Bill Miner

The Grey Fox

Bill Miner, the man who committed Canada’s first train robbery, was unfailingly polite as he stuck up his victims. That earned him a description as “the gentleman bandit,” and it may have been his success in escaping prison that led to his being remembered as the Grey Fox.

Greg Dickson, the co-author with Mark Forsythe of The B.C. Almanac Book of Greatest British Columbians, gave a fascinating talk to the Vancouver Historical Society some time back on the curious (and ultimately pathetic) career of the Grey Fox. Greg’s interest in Miner was a long-standing one: he’d first heard of this celebrated thief as a boy of 12 in Keremeos, when he saw a display of old photographs by Kamloops photographer Mary Spencer. She had snapped off mugshots of Miner and the members of his gang shortly after they’d been captured for a robbery in the area.

Getting captured was a constant in Miner’s life: he spent a great deal of it behind bars.

  Richard Farnsworth as The Grey Fox. Jackie Burroughs is the lady.
Richard Farnsworth as The Grey Fox. Jackie Burroughs is the lady.

Good as it was, Greg says, the 1982 movie The Grey Fox played fast and loose with the facts of Miner’s career. He just wasn’t very good in his chosen line of work.

He was born December 27, 1846 in Onandaga, Michigan as Ezra Allen Miner. (Another source says he was born in 1847 in Bowling Green, KY, and his birth name was McDonald.) By age 16 he was stealing horses, at 17 he joined the Union Army during the Civil War (but deserted after a year), at 18 was back to stealing horses . . . and watches and money from his employer. His first conviction came in 1866 and he was sent off to San Quentin for a year.

“He almost always ended up in jail,” Greg said. “But,” Miner once said in his defence, “I never robbed the little guy.” “Well,” Greg replies, “the record reads a little differently.”

Miner never worked alone, always had a coterie of younger, dimmer cohorts. He was a bit of a swell, liked “fancy duds,” spread money around when he had it, and would not refuse the attentions of young ladies—although he did desert one he had married. Miner was genuinely charming and polite, even during his robberies, hence his title of the “Gentleman Bandit.”

His politeness while robbing a California stagecoach of $3,000 (a lot of money for the time) didn’t help him when he was caught and charged. The sentence: 25 years in San Quentin. There he was occasionally attacked by knife-wielding fellow prisoners, and occasionally wielded a knife himself. Nobody ever accused Bill Miner of being a wimp.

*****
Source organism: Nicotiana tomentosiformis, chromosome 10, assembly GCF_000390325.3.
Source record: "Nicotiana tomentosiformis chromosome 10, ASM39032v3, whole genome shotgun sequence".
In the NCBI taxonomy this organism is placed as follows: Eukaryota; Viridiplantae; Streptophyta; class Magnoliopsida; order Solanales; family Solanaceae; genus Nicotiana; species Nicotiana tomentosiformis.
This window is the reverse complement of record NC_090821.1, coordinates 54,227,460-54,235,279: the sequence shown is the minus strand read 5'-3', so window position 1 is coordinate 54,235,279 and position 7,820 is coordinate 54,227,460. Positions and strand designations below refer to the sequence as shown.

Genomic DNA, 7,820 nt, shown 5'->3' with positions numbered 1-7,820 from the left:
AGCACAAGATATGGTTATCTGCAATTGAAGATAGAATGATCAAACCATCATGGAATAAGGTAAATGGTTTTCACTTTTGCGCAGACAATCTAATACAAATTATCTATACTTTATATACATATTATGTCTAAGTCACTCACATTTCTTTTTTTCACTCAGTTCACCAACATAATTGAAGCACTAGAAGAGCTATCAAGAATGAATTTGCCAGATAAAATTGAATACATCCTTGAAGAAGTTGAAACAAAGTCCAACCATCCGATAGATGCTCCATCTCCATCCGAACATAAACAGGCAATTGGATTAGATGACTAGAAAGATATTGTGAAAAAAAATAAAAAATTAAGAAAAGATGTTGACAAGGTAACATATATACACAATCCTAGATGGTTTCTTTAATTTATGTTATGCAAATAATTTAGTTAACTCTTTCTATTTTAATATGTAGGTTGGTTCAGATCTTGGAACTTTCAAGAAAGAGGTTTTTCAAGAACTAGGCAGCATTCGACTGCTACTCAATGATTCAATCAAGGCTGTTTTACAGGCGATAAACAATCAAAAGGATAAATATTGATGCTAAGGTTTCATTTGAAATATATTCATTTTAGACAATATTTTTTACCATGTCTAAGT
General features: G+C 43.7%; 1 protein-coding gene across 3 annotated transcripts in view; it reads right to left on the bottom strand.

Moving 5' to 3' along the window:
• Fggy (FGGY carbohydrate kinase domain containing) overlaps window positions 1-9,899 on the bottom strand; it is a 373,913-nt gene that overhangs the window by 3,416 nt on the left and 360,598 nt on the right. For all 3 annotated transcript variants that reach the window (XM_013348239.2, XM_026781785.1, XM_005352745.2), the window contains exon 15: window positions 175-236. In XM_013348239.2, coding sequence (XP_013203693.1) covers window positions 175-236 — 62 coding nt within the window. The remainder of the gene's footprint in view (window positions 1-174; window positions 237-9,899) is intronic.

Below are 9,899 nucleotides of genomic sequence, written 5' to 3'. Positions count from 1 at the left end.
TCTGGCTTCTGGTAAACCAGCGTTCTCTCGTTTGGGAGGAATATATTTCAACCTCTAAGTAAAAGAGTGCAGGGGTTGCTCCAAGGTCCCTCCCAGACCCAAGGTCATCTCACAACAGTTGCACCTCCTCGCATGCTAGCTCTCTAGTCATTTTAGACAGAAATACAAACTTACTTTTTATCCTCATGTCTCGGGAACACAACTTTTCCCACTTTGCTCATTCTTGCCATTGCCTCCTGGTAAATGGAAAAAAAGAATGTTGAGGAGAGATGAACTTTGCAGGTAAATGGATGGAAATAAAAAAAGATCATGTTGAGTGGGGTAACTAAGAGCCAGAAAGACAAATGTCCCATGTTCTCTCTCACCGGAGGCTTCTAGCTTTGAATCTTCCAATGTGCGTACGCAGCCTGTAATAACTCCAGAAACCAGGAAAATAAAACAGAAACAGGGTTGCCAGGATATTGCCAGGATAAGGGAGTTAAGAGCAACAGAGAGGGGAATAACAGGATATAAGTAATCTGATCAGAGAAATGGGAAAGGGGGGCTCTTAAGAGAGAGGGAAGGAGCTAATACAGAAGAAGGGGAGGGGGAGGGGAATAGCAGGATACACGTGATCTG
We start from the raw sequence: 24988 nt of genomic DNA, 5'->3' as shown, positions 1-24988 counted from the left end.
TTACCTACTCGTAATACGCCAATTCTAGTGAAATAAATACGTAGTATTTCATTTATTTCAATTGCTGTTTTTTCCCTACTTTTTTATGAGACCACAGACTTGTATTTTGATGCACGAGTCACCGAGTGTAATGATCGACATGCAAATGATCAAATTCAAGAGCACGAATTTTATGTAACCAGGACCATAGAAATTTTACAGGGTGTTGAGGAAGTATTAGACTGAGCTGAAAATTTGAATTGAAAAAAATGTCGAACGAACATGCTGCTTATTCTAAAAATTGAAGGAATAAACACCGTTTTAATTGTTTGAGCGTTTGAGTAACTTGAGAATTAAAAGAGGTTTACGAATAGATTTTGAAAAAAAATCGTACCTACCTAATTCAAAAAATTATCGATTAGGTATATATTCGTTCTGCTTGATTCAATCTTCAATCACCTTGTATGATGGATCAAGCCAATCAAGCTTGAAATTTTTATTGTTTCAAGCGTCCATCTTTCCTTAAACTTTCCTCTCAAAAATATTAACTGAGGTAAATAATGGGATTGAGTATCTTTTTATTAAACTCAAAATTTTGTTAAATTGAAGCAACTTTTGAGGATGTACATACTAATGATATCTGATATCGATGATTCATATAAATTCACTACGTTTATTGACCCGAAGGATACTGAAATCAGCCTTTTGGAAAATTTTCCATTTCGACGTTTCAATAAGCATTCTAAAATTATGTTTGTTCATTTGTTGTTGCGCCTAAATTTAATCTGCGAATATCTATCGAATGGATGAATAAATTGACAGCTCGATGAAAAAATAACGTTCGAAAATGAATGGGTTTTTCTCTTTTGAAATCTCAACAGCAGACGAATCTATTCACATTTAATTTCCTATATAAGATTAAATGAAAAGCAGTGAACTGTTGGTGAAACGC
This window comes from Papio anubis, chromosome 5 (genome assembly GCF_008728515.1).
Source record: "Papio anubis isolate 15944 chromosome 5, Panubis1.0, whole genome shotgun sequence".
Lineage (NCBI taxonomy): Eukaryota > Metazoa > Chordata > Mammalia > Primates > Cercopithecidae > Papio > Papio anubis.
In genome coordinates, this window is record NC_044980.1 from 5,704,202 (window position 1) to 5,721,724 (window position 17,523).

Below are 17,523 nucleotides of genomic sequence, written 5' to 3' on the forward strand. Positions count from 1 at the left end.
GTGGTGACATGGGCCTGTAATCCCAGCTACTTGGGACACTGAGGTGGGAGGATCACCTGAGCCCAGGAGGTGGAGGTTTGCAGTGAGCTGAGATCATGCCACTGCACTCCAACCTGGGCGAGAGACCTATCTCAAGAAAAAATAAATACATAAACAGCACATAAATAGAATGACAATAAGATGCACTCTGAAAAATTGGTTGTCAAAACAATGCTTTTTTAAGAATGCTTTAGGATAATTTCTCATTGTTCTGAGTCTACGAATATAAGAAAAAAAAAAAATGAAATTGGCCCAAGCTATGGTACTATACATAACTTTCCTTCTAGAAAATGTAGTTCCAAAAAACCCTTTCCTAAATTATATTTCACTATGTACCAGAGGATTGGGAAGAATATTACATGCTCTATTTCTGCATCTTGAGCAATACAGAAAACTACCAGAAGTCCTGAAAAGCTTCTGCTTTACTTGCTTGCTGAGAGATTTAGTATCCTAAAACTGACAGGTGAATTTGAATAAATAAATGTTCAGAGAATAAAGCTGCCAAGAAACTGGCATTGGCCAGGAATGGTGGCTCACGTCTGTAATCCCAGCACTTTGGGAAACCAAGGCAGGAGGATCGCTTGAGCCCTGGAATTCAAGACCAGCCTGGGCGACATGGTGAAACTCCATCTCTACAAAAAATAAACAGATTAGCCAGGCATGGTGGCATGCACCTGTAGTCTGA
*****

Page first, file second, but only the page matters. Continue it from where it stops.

He was 55 when he got out, having spent (so far) 33 years of his life in jail. Not long after his release, following two unsuccessful attempts near Bellingham to rob trains, he fled into Canada. A lady named Amelia Alice McDermott, who knew him in Princeton, later wistfully recalled him as having a “kindly and courteous disposition,” and added that he was “a good fiddler and a good dancer.” He was calling himself George Edwards at the time.

On Saturday, September 10, 1904 Bill Miner and his gang du jour robbed a CPR train at Mission. It was Canada’s first train robbery, and we were thrilled by it. Greg Dickson thinks it possible that Miner knew Morse code, the means of train communication at the time, and may have known what the train was carrying. “This was the most successful robbery in Miner’s career,” says Greg Dickson, “and one of the better planned. He even had a boat waiting.”

There’s a dispute over what he got away with. Some estimates put it at $7,000, and some go all the way up to $300,000 in bonds. (One theory is that the CPR wanted the amount kept unknown to preserve the railway’s reputation.) Whatever the amount, Miner was flush enough soon after to show a lady friend a wad of money that included a $1,000 bill. The lady later recalled that he was also packing two guns.

His success was short-lived. A 1906 train robbery in B.C. netted the gang “$15 and some liver pills.” And they lost their horses during the heist. And by now everyone was hot on his trail: the Pemberton Detective Agency was after him, so was the Field Detective Agency and a Calgary contingent from the Northwest Mounted Police.

They caught him, of course (near Douglas Lake) and he ended up in the B.C. Pen in New Westminster. He escaped from there within a year and hurried back into the States . . .

Where he started robbing trains again. Or tried to. During one of his flights from the authorities, desperate with thirst, he drank some swamp water. It made him ill, and his capture followed swiftly. He died in prison in Georgia in 1913 and the locals paid for his funeral.

His was a full life, just not a particularly successful one.

One fascinating artifact that Greg showed at the talk was the set of leg irons used to hobble Miner during his arrest in Canada. They’ve been preserved and are held in the Vancouver Museum.


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